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Nicaea and its LegacyAn Approach to Fourth-Century Trinitarian Theology$
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Lewis Ayres

Print publication date: 2004

Print ISBN-13: 9780198755067

Published to Oxford Scholarship Online: July 2005

DOI: 10.1093/0198755066.001.0001

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On the Contours Of Mystery

On the Contours Of Mystery

Chapter:
11 On the Contours Of Mystery
Source:
Nicaea and its Legacy
Author(s):

Lewis Ayres (Contributor Webpage)

Publisher:
Oxford University Press
DOI:10.1093/0198755066.003.0012

The first of three that offer a summary of the shared pro-Nicene theological culture. Begins by defining the author’s use of ‘culture’ and then sketches some of the fundamental shared principles in pro-Nicene Trinitarianism. God is one in nature, power, and activity while the three persons are irreducible. The persons act inseparably ad extra. God is distinct from the world, simple, and unique. The author argues, following David Burrell’s discussion of Aquinas, that simplicity here functions not as one among many divine attributes, but as a ‘formal feature’ defining the manner in which all attributes must be understood. The clarity of distinction between divine and created existence that follows forms the context for pro-Nicene understanding of analogy and of all attempts to distinguish persons and nature.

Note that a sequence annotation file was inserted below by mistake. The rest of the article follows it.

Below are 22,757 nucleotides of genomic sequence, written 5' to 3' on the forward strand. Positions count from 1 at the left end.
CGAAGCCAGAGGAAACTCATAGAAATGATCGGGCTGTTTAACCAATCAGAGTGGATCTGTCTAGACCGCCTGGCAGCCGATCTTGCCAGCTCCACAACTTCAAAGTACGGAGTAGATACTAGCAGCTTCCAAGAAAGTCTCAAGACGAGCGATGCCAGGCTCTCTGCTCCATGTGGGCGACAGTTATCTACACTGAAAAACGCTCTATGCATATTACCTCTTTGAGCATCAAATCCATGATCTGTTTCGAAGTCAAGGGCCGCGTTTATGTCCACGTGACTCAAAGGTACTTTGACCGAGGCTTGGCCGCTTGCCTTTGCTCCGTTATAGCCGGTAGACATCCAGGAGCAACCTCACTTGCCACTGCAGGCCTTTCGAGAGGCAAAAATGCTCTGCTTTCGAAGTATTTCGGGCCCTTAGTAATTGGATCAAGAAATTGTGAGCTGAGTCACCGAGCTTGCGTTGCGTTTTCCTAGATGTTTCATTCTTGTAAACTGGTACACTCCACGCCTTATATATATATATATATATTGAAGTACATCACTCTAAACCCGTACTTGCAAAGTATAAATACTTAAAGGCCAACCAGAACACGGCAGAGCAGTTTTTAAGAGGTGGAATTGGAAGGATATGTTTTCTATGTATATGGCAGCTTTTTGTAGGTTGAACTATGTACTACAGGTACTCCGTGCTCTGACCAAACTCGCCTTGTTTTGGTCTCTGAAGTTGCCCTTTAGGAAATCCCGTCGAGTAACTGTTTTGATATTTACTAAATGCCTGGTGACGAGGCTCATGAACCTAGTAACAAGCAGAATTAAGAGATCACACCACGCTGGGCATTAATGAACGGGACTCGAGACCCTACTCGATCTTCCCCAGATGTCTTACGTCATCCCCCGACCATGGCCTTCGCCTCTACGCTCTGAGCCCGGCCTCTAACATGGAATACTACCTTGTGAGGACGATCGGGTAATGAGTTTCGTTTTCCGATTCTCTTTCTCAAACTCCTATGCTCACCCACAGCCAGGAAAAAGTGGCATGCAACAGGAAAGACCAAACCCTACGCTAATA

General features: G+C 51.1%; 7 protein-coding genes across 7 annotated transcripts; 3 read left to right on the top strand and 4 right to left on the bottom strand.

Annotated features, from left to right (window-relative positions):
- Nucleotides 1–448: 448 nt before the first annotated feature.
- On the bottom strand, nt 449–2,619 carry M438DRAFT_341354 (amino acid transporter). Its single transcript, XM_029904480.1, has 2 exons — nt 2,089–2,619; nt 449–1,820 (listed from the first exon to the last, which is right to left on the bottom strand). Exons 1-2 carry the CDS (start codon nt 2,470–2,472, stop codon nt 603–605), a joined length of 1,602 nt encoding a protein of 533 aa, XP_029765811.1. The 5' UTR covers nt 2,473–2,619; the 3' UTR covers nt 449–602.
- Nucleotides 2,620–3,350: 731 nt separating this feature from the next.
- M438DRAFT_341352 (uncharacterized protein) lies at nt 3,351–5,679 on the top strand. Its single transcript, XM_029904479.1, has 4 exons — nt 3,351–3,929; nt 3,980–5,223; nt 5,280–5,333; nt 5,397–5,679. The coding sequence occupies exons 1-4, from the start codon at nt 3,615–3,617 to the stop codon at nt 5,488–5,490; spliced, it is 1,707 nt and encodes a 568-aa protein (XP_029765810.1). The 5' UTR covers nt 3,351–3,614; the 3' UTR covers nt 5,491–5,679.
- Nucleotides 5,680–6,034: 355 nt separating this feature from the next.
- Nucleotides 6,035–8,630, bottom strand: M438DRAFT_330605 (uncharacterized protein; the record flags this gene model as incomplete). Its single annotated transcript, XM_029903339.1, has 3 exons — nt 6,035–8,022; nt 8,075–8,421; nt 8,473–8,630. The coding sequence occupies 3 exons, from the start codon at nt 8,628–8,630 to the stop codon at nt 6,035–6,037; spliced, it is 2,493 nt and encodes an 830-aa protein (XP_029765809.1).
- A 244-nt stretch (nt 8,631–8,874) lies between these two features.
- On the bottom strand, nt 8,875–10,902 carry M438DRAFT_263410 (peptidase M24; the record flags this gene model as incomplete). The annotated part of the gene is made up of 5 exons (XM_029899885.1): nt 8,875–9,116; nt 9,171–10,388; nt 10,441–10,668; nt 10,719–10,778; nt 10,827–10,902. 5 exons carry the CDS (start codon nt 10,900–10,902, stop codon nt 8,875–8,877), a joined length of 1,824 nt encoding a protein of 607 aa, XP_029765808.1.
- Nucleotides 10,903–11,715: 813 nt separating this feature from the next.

Keywords:   analogy, Augustine, culture, Gregory Nazianzen, Gregory of Nyssa, persons and essence, simplicity, Trinity

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